Facebook Is Changing the Rules So It Can Keep Selling Your Face

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Use Facebook? You could be famous — and make the company money without earning a dime yourself.

A couple years ago, the company got in trouble for this. Facebook started posting “sponsored stories” asserting that a user’s friends liked certain brands, and it included those friends’ names and photos without asking for permission, CNET says.

That led to some bizarre situations, like this one described by Credit.com:

A couple of years ago, Cheryl Smith had her photo used in a singles ad displayed to her “friend” Peter.

“Hey Peter,” the ad said, with Cheryl’s smiling face on top. “Hot singles are waiting for you!!” Peter might still have dismissed the advertisement, but for one thing. Cheryl is his wife.

Many saw it as a privacy issue. It led to a class-action lawsuit, which was settled this week for $20 million, Credit.com says. (Those who were affected will get about $15 each someday, probably after they’ve long forgotten about it.)

As part of the settlement, Facebook agreed to clarify its policies — but it’s not really changing them, and the settlement sort of legitimizes them. The judge who approved the settlement went so far as to say that “it is far from clear (plaintiffs) could ever have shown they were actually harmed in any meaningful way,” according to Credit.com. Here’s what the key proposed revision to Facebook’s Statement of Rights and Responsibilities says:

You give us permission to use your name, profile picture, content, and information in connection with commercial, sponsored, or related content (such as a brand you like) served or enhanced by us. This means, for example, that you permit a business or other entity to pay us to display your name and/or profile picture with your content or information, without any compensation to you. If you have selected a specific audience for your content or information, we will respect your choice when we use it.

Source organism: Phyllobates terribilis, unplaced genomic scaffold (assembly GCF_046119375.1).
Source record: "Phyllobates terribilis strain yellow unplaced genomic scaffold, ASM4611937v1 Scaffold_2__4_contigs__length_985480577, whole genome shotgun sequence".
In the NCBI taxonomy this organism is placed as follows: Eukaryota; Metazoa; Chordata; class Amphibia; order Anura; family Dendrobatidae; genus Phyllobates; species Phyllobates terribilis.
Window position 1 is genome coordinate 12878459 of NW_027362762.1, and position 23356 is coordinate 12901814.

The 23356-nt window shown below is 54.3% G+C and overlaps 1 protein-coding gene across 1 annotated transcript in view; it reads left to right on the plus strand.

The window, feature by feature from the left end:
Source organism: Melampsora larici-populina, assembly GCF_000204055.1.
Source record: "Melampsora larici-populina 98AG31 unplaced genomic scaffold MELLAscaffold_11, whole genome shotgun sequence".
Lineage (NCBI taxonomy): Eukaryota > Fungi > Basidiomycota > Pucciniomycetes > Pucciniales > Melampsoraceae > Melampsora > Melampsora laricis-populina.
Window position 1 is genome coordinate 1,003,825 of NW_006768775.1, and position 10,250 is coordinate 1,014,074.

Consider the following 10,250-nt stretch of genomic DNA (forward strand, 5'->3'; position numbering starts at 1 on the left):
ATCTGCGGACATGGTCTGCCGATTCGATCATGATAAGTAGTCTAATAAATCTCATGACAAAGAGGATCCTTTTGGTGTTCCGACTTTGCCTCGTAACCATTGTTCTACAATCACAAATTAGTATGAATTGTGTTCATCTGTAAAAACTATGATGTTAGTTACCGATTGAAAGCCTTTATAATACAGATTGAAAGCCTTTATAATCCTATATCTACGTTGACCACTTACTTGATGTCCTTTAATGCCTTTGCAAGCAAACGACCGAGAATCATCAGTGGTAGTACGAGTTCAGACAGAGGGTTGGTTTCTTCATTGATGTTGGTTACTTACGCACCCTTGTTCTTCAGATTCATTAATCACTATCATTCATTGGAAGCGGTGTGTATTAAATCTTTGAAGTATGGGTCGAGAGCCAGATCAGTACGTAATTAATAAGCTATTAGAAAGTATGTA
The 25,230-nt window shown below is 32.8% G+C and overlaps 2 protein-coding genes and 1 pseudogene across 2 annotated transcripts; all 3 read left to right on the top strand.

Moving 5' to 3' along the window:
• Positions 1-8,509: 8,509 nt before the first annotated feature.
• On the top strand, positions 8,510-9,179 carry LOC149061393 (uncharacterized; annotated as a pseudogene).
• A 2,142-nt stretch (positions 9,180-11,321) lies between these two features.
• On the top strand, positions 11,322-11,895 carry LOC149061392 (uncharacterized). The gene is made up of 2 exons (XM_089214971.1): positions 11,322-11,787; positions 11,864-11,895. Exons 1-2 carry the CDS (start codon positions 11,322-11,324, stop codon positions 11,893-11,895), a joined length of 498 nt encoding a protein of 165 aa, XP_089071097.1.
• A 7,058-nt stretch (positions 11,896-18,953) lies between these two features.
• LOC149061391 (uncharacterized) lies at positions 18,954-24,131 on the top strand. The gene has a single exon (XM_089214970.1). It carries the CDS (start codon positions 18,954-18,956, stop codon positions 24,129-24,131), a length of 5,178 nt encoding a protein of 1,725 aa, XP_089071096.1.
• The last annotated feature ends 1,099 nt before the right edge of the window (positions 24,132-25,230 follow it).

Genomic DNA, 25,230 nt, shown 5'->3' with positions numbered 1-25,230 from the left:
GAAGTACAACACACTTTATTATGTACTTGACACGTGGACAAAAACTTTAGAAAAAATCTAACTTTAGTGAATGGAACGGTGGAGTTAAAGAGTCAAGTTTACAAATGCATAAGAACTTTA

An existing line of the policy says that “you understand that we may not always identify paid services and communications as such.” It sounds like, then, that Facebook can pretend you actively promote companies that are actually paying it to use your face, and nobody has to give you anything in return. Remember, Facead is free and always will be.

There’s no way to opt out, Credit.com says, short of quitting Facebook. You have a few days to comment on the proposal, and then, “as always, [Facebook] will carefully consider your feedback before adopting any changes.”

The best you can do is tweak your privacy settings, which Facebook says it will respect, to make sure nothing you post is available publicly. That should minimize the number of people who see such ads, but chances are, your face is still going to be digitally shilling products to your friends. So remember not to “like” anything you wouldn’t want them to see.

What do you think about this? Share your thoughts on — yeah, we know — our Facebook page.